Q&A: Diagnostic tools as the answer to HIV and AIDS

Blood is drawn for an HIV speed test. Photo by: Kristian Buus / STARS Foundation / CC BY-NC-ND

As the International AIDS Conference rolls into Amsterdam this week, so too do the world’s experts on HIV and AIDS — one in particular unveiling a new point-of-care test designed to provide health care professionals, especially in remote and under-resourced communities, with a fast, accurate, and easy-to-use device to manage HIV.

Developed by health care technology company Abbott, m-PIMA HIV-1/2 VL is the first point-of-care test of its kind, able to give an accurate viral load number in less than 70 minutes, while the patient is still present at the clinic. The rapid turn-around time helps ensure that each patient who needs a viral load test result can get one in the same visit, allowing more immediate treatment decisions, and thereby reducing the mental, emotional, and physical burdens of waiting for a result.  

HIV and AIDS remain one of the world's most significant public health challenges — particularly in low- and middle-income countries — and, according to the World Health Organization, last year an estimated 20.9 million people were receiving HIV treatment.

For those already diagnosed, having a correct viral load result has been identified by WHO as crucial in determining adequate and further treatment of antiretroviral therapy, or ART. In fact, WHO recommends that those receiving ART complete a test at regular intervals. This, however, can prove challenging in countries where there is limited laboratory infrastructure, skilled staff, and transport systems.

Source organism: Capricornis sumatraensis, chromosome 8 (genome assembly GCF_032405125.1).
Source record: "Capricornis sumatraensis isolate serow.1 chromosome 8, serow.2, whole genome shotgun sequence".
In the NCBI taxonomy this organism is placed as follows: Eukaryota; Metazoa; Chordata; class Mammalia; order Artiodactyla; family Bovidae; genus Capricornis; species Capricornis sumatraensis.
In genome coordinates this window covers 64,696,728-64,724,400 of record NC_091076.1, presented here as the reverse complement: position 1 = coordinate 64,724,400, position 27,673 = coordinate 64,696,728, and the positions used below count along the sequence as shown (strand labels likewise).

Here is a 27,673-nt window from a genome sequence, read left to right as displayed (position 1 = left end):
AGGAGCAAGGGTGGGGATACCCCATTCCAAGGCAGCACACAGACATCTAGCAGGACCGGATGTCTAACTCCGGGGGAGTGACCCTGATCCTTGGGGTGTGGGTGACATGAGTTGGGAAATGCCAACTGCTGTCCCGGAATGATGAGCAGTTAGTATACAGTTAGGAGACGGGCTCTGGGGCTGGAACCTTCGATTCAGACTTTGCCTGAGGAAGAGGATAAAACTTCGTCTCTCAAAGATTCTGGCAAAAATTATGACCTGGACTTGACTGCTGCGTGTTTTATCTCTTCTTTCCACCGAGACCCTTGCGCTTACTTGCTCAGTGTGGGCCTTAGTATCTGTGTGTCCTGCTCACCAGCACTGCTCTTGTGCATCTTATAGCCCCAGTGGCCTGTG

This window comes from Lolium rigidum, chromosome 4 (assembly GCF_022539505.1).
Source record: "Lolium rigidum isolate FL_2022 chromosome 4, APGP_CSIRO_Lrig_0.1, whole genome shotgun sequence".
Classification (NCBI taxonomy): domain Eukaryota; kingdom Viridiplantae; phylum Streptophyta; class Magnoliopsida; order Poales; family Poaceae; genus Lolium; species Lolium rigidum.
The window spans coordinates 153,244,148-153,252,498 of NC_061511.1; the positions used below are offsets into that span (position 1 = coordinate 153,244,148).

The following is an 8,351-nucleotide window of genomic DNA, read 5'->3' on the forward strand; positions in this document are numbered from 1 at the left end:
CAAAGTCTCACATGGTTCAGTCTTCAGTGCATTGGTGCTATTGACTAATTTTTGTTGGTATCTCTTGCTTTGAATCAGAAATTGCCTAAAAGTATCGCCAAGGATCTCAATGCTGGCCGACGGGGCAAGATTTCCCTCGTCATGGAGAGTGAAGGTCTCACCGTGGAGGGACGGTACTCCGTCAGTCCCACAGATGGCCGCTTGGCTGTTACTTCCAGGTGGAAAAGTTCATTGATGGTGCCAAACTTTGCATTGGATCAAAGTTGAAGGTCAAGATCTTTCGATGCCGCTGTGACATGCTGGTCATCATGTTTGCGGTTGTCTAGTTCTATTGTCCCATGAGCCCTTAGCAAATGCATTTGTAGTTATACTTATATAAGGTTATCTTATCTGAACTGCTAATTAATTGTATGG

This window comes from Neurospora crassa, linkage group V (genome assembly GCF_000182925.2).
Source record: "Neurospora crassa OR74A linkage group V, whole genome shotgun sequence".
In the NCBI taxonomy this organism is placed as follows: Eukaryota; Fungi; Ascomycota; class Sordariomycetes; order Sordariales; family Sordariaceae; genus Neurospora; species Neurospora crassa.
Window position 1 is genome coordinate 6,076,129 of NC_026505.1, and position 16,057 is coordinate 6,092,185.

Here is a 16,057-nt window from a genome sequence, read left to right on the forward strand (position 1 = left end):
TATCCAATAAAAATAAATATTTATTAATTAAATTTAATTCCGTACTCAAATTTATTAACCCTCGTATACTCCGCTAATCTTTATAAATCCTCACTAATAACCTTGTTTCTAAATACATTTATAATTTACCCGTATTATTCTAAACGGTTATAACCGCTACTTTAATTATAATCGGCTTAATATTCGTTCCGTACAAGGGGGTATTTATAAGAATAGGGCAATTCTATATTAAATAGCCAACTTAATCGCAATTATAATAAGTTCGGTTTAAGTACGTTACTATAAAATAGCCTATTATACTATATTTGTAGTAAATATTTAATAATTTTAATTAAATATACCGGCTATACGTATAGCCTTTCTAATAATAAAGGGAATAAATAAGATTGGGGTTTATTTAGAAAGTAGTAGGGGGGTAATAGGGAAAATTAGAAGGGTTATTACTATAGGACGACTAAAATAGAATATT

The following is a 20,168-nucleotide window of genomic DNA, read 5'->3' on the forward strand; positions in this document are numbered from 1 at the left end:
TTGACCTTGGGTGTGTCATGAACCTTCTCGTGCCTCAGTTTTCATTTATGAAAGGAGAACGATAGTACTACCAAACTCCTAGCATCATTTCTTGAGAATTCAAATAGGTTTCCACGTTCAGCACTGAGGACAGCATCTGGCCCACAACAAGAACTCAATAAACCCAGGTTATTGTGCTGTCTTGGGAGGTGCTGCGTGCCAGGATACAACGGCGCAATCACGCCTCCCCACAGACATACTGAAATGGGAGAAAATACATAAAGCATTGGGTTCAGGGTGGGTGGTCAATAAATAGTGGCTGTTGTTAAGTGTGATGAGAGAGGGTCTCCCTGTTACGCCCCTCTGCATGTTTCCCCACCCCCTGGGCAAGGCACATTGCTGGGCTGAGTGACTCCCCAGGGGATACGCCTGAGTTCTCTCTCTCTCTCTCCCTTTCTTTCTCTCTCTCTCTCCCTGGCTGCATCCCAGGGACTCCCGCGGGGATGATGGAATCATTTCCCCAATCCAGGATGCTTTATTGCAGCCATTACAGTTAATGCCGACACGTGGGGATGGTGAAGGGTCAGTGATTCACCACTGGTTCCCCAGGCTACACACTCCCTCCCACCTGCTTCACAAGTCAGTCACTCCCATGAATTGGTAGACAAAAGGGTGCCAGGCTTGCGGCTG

“In terms of supporting the achievement of the overall goal of trying to end the epidemic by 2030, people who are HIV-positive need to know their status and know it as soon as possible,” explained Dr. Kuku Appiah, director of medical and scientific affairs in Africa for Abbott. The earlier a diagnosis can be made, she added, the earlier ART can be administered.

“I think the main issues that have been identified around diagnostic services are them being more accessible, user-friendly, and also, at the same time, being able to maintain quality and accuracy.”

— Dr. Kuku Appiah, director of medical and scientific affairs in Africa at Abbott

Sitting down with Devex, Appiah explained why the m-PIMA HIV-1/2 VL is so innovative; how it will make effective care more accessible for millions of HIV patients; is consistent with UNAIDS 90-90-90 goals; and why such technology is key to empowering health care workers in developing countries.